Red Bull Skoda driver Hanninen started day two 8.5s behind Ott Tanak, who had shone at the wheel of his Ford Fiesta by holding sixth in the overall standings for a time on Thursday evening. But a hat trick of stage wins by Hanninen on Friday morning elevated the Finn into the lead heading to the remote service halt in Lahti.
Although Tanak hit back with the fastest time on stage seven, a spin on the next run proved costly for the young Estonian when his car’s engine refused to restart after it stalled. Another spin on stage nine only served to compound Tanak’s agony to the extent he is now 3m42.9s adrift of the lead in fourth position.
“We had no problems today but it was shame for Ott because it was a good fight,” said Hanninen, who has been the leading S2000 finisher on Rally Finland for the past two seasons. “It’s quite difficult now because it’s important not to take any risks and to stay concentrated.”
Tanak said: “We had a spin and it took something like four hours to restart the engine. Then I had another spin on the next stage. It’s been frustrating today.”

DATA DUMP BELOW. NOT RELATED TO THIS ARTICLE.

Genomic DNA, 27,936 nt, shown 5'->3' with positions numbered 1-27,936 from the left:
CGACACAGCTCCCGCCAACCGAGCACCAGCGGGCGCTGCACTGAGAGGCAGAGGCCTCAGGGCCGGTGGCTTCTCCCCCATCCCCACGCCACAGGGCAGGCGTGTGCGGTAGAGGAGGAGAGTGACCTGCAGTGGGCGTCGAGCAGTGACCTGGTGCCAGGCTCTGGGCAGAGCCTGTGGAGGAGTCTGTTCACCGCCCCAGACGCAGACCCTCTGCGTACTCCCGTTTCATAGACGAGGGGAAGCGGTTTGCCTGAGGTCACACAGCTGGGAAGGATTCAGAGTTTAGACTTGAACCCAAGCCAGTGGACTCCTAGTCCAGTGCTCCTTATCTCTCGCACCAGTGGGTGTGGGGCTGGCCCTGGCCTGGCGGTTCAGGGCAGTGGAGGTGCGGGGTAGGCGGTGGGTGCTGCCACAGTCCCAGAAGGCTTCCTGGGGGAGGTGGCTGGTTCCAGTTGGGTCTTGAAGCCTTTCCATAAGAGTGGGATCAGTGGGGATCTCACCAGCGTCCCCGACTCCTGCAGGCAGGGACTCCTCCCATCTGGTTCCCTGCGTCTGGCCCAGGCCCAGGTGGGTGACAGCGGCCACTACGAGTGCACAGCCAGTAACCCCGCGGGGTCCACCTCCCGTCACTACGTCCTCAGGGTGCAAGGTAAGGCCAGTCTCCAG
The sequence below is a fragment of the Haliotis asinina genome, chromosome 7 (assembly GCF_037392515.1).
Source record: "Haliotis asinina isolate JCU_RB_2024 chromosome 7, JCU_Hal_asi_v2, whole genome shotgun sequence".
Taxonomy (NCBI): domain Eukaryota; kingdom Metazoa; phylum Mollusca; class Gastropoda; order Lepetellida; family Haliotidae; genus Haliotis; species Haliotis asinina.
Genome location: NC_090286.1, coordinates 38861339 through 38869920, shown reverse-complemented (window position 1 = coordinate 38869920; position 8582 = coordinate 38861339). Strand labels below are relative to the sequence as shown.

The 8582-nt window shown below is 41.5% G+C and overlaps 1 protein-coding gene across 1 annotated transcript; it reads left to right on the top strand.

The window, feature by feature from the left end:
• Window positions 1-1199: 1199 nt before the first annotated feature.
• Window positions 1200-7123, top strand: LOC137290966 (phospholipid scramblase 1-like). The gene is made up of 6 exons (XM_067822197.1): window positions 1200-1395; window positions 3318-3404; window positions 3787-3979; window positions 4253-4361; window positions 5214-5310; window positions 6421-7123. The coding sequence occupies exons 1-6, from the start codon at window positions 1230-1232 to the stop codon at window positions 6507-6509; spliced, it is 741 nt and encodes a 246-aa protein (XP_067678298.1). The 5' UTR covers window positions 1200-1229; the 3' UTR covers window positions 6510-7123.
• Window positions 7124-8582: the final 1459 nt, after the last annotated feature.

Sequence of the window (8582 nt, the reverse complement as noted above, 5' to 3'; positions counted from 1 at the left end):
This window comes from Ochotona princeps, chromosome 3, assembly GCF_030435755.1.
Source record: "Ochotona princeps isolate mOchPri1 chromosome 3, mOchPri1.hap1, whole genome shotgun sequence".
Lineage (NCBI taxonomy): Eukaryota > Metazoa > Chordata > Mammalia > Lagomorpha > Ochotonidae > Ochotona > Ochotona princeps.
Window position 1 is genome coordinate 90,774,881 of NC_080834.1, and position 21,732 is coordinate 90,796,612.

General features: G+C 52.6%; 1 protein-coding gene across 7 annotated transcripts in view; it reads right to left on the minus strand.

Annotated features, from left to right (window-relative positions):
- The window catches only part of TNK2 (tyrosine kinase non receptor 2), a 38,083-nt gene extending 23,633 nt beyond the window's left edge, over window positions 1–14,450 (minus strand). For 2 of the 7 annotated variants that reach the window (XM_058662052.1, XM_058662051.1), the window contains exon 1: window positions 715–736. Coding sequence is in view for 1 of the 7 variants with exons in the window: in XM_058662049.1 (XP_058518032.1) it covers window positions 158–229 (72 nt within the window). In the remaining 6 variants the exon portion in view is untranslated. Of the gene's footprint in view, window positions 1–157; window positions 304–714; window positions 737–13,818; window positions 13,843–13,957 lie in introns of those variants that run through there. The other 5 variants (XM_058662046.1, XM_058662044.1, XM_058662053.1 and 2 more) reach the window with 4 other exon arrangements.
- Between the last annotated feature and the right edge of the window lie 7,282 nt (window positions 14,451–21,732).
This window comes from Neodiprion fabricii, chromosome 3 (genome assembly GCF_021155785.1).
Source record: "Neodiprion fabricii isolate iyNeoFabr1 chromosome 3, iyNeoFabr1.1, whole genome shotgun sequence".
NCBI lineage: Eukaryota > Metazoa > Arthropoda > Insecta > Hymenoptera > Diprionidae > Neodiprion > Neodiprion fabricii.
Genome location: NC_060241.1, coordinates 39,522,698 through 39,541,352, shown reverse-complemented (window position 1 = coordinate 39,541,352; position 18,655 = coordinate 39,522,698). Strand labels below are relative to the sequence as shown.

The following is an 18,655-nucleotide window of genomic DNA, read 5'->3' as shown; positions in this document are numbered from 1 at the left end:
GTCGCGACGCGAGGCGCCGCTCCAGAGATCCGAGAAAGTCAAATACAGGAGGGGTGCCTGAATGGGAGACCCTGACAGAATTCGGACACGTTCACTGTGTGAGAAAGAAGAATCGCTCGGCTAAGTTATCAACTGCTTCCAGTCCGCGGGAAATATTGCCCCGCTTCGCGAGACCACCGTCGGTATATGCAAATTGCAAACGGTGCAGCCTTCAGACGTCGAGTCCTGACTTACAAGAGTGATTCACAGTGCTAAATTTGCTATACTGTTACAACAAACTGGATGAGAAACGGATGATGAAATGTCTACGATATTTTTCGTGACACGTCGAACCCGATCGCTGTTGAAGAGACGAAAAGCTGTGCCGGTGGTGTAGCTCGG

Martin Prokop is second overnight despite an intercom problem on stage six and a scare on the final stage. “I couldn’t hear very well the pace notes,” said the Czech Fiesta driver. “These stages are new for me so it’s really hard to go over crests with no pace notes. Then there were some spectators crossing the road on the final stage and that really affected my concentration.”
Hanninen’s team-mate Hermann Gassner completes the top three despite reporting a lack of confidence as he adapts to Finland’s high-speed stages. “It’s been a long and difficult day but I’m been making improvements to my pace notes and have had no big moments so it’s been good.”
Frigyes Turan, from Hungary, was slowed on Friday morning when his Fiesta developed an engine misfire. He is fifth overnight, one place ahead of Portugal’s Bernardo Sousa, who has spent much of the day fighting back from the broken differential that slowed him on day one.
Karl Kruuda is seventh overall following a tough second day when his car dropped into rear-wheel drive mode five kilometres into stage four.
“We had no moments but it isn’t very nice to drive with only two-wheel drive for nearly all of the day,” said the Estonian teenager. “I’m really fed up with the technical failures because I’ve had them on every SWRC event this year. I just want to drive.”
Juho Salo is eight overnight in his R4-specification Mitsubishi Lancer. Eyvind Brynildsen crashed his Fabia on stage four.